Many assume that all legal cases end up in court. But personal injury cases are similar to other civil cases in that the resolution is often worked out with the help of attorneys before the trial begins or before it concludes. Depending on circumstances, victims may be offered a settlement before they file a suit.
An insurance company usually offers a settlement for such disputes as medical malpractice or motor vehicle crashes, or the defendant may pay. While it often involves a cash settlement for lost current or future wages, related medical expenses, as well as pain and suffering. At other times, the desired resolution involves terminating actions that somehow caused harm to the victim.
Why settle out of court
Each case is different, and the details can indicate the best approach for resolving the matter, but it is often best for the plaintiff to settle outside of court. The reasons for this include:
- Less stress: Court cases can involve a lot of stress and conflict, which can hamper the healing process.
- Less control over the process: The attorney will generally have an educated opinion of how the case will proceed, but there is no telling what the judge and jury will decide. Plus, those offered a settlement may not win the case in court.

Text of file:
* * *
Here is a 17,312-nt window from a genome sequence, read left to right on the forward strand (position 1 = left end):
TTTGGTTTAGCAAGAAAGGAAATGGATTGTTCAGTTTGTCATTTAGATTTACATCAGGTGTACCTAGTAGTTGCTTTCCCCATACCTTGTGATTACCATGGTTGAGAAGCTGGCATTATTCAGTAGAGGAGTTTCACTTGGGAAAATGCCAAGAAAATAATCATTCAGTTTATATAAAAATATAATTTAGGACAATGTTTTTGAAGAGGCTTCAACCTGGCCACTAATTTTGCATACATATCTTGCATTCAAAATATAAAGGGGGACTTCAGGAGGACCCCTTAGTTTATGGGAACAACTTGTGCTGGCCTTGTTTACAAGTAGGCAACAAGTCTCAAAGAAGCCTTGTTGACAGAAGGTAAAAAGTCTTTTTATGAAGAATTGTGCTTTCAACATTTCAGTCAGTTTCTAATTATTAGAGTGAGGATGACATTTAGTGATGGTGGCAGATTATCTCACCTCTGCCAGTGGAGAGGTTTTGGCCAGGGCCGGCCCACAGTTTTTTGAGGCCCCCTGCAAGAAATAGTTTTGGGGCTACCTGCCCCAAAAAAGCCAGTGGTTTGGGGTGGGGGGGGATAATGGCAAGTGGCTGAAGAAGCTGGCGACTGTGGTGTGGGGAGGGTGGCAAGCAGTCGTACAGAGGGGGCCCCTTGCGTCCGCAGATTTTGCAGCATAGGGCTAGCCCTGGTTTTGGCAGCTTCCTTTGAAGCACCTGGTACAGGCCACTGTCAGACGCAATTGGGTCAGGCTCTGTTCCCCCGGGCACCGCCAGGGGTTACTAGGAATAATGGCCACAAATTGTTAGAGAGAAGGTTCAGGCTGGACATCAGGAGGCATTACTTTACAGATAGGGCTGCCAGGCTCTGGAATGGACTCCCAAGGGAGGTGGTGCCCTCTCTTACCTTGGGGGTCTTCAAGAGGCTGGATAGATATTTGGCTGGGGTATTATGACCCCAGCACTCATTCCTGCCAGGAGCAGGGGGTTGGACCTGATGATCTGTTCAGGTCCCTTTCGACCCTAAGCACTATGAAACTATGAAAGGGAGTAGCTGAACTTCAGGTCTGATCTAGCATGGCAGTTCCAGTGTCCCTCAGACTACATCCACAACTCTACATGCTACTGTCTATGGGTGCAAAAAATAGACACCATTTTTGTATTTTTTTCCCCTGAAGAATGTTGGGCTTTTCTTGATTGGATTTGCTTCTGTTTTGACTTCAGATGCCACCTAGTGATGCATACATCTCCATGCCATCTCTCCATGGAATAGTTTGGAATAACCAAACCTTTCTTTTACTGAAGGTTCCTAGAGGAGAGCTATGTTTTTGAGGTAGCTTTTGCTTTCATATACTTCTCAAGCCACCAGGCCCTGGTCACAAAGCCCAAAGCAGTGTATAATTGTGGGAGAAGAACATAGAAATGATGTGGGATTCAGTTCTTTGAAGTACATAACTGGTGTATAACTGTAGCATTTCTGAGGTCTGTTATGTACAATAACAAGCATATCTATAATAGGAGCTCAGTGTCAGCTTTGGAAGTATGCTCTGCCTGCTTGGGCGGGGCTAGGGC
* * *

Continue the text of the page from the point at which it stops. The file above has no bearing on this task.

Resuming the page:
- Less time: Cases can take months or years, with the potential for appeals adding more time, so some find it better to move on.
- Less cost: Personal injury attorneys only get paid if they win a settlement, but there are additional costs like hiring expert witnesses, paying for their travel and their lodging.
- Privacy: Trials are a matter of public record, and even sealed records can later become unsealed. Moreover, it can be awkward or uncomfortable for some to have their private affairs splashed across the news.
Plan for a new future
Personal injury cases will often involve severe trauma from which victims never fully recover. However, settlements help put closure on these events while also providing financial support so victims and their families can move forward with their lives.